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Fish Conservation and
CONS 486
Traditional management use of life history
Ross Chapter 3
Traditional management use of
life history information
• Escapement models
• Surplus production models
Major theme: Linking science to
conservation & management
Population ecology
Ecosystem ecology
Habitat data
• Life history
• Protecting
populations &
• Restoring
populations &
Basic science
• Fisheries
exploitation data
• Applied life history
• Human
dimensions: socioeconomic data
• Harvest regulations
• Managing fisheries
& habitats
• Population recruitment: production of offspring that
survive to sexual maturity and reproduce
• Fisheries recruitment: production of offspring that reach a
harvestable body size
• Stock size: the number of individuals (or biomass) that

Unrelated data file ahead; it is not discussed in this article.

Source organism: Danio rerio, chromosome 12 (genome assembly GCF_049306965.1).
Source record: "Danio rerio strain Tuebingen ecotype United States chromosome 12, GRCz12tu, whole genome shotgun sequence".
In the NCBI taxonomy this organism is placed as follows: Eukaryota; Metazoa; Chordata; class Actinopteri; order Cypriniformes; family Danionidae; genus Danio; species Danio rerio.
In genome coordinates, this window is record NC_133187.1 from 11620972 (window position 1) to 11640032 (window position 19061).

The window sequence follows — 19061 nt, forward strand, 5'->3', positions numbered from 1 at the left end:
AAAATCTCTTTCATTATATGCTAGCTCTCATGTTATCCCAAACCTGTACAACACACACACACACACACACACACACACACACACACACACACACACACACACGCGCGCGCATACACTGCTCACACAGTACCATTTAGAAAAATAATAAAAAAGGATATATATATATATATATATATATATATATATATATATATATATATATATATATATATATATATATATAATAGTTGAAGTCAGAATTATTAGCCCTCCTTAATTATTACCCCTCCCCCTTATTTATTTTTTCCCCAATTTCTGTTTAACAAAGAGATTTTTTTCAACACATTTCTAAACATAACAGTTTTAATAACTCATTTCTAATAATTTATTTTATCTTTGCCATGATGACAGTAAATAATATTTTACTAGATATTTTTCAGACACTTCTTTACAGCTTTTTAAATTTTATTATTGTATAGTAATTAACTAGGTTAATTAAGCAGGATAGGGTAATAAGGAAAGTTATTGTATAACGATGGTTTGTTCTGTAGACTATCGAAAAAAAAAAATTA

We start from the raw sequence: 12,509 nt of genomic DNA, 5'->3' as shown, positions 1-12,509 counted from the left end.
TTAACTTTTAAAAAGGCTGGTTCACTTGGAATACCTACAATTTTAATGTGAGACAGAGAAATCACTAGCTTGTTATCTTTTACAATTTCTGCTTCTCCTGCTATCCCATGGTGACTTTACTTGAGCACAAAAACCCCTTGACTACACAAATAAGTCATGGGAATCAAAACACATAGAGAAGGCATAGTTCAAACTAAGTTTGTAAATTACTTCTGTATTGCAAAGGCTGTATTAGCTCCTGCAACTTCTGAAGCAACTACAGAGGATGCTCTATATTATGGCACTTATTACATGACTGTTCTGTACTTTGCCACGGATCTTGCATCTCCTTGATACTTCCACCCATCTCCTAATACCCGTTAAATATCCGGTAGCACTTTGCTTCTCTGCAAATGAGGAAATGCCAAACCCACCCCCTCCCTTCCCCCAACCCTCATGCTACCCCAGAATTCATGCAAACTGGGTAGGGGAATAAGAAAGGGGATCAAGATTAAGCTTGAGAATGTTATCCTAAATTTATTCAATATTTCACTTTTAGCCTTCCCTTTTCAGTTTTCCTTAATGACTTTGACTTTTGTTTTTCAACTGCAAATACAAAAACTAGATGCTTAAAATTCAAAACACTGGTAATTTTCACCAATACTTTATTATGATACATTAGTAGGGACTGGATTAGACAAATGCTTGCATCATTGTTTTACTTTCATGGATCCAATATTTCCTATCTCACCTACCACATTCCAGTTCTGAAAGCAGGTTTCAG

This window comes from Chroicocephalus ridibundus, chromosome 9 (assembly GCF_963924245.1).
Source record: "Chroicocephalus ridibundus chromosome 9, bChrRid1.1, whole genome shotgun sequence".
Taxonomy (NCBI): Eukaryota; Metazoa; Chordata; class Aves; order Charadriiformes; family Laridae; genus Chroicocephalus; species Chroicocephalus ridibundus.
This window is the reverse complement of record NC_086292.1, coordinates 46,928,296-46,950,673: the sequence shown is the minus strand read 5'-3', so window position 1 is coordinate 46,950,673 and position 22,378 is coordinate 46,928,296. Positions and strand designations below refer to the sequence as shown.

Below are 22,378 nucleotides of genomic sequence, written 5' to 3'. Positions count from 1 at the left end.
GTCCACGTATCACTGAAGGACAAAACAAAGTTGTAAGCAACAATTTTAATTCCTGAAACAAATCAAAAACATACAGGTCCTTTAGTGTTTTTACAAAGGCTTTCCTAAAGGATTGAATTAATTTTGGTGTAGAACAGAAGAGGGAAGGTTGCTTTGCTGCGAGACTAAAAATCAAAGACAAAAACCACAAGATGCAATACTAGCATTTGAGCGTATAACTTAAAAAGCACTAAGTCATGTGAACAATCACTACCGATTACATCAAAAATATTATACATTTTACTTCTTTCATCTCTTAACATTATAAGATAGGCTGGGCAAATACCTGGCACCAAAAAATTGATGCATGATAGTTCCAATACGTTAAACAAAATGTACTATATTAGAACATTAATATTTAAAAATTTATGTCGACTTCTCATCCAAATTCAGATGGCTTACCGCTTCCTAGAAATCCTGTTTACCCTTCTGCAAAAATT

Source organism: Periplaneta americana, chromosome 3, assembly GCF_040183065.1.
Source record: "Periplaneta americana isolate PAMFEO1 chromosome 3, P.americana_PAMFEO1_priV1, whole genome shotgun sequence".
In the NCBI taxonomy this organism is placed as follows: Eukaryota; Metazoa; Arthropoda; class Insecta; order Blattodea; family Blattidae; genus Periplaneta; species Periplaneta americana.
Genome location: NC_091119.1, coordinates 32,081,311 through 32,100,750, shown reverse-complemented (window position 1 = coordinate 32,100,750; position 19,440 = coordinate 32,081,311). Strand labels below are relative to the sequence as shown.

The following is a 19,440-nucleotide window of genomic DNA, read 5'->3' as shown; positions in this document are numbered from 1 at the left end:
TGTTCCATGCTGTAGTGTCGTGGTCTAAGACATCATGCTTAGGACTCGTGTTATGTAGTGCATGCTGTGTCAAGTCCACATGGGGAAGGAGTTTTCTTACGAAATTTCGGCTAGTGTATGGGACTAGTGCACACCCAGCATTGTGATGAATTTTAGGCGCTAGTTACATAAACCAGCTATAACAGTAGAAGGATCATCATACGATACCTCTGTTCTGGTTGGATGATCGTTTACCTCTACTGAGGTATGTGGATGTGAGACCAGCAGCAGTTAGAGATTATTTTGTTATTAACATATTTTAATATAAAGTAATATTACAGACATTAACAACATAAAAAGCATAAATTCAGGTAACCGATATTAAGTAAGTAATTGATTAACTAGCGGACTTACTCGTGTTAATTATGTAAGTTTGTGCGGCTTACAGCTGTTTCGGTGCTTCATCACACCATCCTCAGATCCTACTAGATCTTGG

support a fishery
• Spawner stock: biomass of reproducing adults aka
• Stock-recruitment models: predict recruitment based on
number (or biomass) of adult fish
How are stock-recruitment models used?
• ‘Models’ are mathematical equations
– Need to know stock size
– Population growth rate
– Population carrying capacity
– And must assume DENSITY DEPENDENT population
• Then…you can forecast future abundance!
– i.e., predict # of recruits in next generation
• Use results to inform management decisions
• E.g., fisheries opening/closures, quotas
Beverton-Holt model
Model predicts recruitment would
increase with stock size towards a
maximum abundance
1:1 line
Carrying Capacity
Assumes high recruitment at low
spawner abundance